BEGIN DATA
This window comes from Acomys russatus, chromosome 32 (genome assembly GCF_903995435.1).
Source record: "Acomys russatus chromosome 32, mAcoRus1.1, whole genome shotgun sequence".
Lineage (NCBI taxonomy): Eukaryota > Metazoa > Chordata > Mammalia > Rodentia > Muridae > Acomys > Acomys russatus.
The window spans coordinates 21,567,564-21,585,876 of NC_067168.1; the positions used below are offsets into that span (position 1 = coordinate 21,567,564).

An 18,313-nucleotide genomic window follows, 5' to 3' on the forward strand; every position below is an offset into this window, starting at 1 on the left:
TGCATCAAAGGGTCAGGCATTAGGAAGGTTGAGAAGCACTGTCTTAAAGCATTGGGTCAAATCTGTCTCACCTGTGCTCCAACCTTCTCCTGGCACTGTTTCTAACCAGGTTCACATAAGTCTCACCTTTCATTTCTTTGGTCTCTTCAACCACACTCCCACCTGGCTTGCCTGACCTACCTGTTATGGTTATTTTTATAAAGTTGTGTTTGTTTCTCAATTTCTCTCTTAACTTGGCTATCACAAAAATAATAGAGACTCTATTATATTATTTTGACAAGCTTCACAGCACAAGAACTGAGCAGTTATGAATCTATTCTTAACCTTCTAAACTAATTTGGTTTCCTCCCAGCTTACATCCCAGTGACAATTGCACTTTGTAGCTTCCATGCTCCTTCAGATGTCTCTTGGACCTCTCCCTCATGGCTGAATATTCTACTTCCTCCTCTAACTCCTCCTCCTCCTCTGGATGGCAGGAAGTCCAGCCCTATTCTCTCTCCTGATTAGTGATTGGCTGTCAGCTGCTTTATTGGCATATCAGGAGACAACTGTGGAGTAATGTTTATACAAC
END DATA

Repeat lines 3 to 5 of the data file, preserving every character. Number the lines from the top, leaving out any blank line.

Lineage (NCBI taxonomy): Eukaryota > Metazoa > Chordata > Mammalia > Rodentia > Muridae > Acomys > Acomys russatus.
The window spans coordinates 21,567,564-21,585,876 of NC_067168.1; the positions used below are offsets into that span (position 1 = coordinate 21,567,564).

An 18,313-nucleotide genomic window follows, 5' to 3' on the forward strand; every position below is an offset into this window, starting at 1 on the left: